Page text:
Host Brad Kearns connects with Peter Defty, promoter of Optimized Fat Metabolism and Vespa energy food: Vespapower.com. Peter is a very early promoter of fat adapted training, and is a successful ultra distance athlete, with many marathons and a Western States 100-mile Endurance Run finish. Since the early 2000s, Peter has coached other athletes to optimize their fat metabolism, including some world-class performers like Zach Bitter, Nell Stephenson, and many others.
This is a lively show with an analysis of some contentious issues in the current fat adapted training scene. Defty is promoting a “MMAF” - Modified Maximum Aerobic Function. Basically, the idea is that fat adapted athletes can increase their aerobic training heart rate by some 20 beats, because of their optimized fat metabolism and improved cardiovascular system function. This is a pretty big deal because MAF is being promoted as the end-all for aerobic conditioning.
Defty suggests that fat-adapted training improves cardiovascular function to the extent that athletes might even see an increase in maximum heart rate. This is some provocative stuff that will be interesting food for thought for endurance athletes out there who are dedicated to aerobic training and fat-adapted eating.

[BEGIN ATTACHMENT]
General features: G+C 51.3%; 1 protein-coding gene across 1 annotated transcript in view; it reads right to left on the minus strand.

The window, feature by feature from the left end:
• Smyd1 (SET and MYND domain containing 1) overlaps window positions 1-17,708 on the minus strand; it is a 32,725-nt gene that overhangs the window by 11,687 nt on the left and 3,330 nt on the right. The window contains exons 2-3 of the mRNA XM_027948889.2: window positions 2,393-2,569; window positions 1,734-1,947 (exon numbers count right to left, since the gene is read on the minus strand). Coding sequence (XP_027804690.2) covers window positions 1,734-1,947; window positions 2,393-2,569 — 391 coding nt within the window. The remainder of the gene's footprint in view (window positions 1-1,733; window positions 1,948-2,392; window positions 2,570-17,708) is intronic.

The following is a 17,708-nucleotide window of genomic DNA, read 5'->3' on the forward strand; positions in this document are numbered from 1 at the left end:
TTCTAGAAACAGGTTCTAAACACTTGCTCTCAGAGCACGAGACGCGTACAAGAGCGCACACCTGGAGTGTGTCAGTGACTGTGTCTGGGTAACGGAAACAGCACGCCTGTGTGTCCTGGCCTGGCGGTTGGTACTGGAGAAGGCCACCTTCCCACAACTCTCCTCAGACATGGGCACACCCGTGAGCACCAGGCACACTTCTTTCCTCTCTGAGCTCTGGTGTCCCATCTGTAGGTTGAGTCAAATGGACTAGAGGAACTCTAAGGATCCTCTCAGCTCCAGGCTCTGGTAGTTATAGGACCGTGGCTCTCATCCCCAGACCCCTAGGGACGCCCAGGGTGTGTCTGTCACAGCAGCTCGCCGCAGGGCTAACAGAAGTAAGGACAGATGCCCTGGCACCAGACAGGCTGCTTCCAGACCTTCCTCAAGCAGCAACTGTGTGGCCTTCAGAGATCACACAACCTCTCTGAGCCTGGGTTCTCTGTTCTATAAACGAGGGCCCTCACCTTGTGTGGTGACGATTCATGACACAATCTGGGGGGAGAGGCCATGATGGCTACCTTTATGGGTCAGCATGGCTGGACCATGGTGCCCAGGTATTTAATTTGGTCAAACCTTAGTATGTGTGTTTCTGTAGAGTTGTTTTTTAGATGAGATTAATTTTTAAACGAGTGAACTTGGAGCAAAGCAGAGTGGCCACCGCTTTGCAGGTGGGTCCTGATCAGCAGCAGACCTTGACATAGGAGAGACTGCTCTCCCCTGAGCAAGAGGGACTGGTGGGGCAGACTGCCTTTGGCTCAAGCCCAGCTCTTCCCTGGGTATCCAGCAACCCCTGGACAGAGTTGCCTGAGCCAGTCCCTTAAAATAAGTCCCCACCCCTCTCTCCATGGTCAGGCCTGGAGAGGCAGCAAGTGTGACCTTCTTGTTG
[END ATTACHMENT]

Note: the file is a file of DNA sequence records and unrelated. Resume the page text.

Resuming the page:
Who is Peter Defty and what is his Optimized Fat Metabolism and Vespa food promotion? [00:00:40]
Do carbs have a place in this endurance world? [00:05:56]
Using the Vespa supplement in races has what effect? [00:08:46]
People are meant to be fat burners so what happened when the carbs came into the mix? [00:11:08]
What is Modified Maximum Aerobic Function? [00:14:23]
When we look at the some of the greatest athletes in the past and know that their diets were different, what happened to their hearts that they were able to perform like they did? [00:20:42]